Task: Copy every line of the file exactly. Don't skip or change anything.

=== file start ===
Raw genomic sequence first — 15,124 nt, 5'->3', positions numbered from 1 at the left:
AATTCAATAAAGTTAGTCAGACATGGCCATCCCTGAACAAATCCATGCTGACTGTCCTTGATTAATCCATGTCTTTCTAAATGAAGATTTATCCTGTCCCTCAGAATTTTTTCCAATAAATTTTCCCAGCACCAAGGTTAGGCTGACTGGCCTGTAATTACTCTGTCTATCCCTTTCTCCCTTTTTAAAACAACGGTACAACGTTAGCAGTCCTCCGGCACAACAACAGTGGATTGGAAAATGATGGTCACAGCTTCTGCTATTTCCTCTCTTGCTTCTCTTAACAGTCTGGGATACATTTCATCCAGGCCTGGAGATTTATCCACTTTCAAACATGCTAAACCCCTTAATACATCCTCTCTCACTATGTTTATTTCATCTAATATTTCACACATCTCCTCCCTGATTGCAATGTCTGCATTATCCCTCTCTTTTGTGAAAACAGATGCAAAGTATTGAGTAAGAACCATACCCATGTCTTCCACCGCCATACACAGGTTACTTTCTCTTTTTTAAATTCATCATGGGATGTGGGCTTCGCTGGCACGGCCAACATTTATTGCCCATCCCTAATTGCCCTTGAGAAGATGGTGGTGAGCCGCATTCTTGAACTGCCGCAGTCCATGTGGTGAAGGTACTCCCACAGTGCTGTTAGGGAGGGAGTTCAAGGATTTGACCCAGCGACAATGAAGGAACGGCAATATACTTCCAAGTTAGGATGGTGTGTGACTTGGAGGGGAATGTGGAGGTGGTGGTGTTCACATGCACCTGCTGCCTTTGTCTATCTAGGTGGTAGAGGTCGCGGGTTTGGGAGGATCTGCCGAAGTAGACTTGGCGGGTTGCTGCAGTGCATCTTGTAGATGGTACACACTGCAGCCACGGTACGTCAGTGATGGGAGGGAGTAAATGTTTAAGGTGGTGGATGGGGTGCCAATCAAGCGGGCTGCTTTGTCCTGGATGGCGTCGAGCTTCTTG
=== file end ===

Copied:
Raw genomic sequence first — 15,124 nt, 5'->3', positions numbered from 1 at the left:
AATTCAATAAAGTTAGTCAGACATGGCCATCCCTGAACAAATCCATGCTGACTGTCCTTGATTAATCCATGTCTTTCTAAATGAAGATTTATCCTGTCCCTCAGAATTTTTTCCAATAAATTTTCCCAGCACCAAGGTTAGGCTGACTGGCCTGTAATTACTCTGTCTATCCCTTTCTCCCTTTTTAAAACAACGGTACAACGTTAGCAGTCCTCCGGCACAACAACAGTGGATTGGAAAATGATGGTCACAGCTTCTGCTATTTCCTCTCTTGCTTCTCTTAACAGTCTGGGATACATTTCATCCAGGCCTGGAGATTTATCCACTTTCAAACATGCTAAACCCCTTAATACATCCTCTCTCACTATGTTTATTTCATCTAATATTTCACACATCTCCTCCCTGATTGCAATGTCTGCATTATCCCTCTCTTTTGTGAAAACAGATGCAAAGTATTGAGTAAGAACCATACCCATGTCTTCCACCGCCATACACAGGTTACTTTCTCTTTTTTAAATTCATCATGGGATGTGGGCTTCGCTGGCACGGCCAACATTTATTGCCCATCCCTAATTGCCCTTGAGAAGATGGTGGTGAGCCGCATTCTTGAACTGCCGCAGTCCATGTGGTGAAGGTACTCCCACAGTGCTGTTAGGGAGGGAGTTCAAGGATTTGACCCAGCGACAATGAAGGAACGGCAATATACTTCCAAGTTAGGATGGTGTGTGACTTGGAGGGGAATGTGGAGGTGGTGGTGTTCACATGCACCTGCTGCCTTTGTCTATCTAGGTGGTAGAGGTCGCGGGTTTGGGAGGATCTGCCGAAGTAGACTTGGCGGGTTGCTGCAGTGCATCTTGTAGATGGTACACACTGCAGCCACGGTACGTCAGTGATGGGAGGGAGTAAATGTTTAAGGTGGTGGATGGGGTGCCAATCAAGCGGGCTGCTTTGTCCTGGATGGCGTCGAGCTTCTTG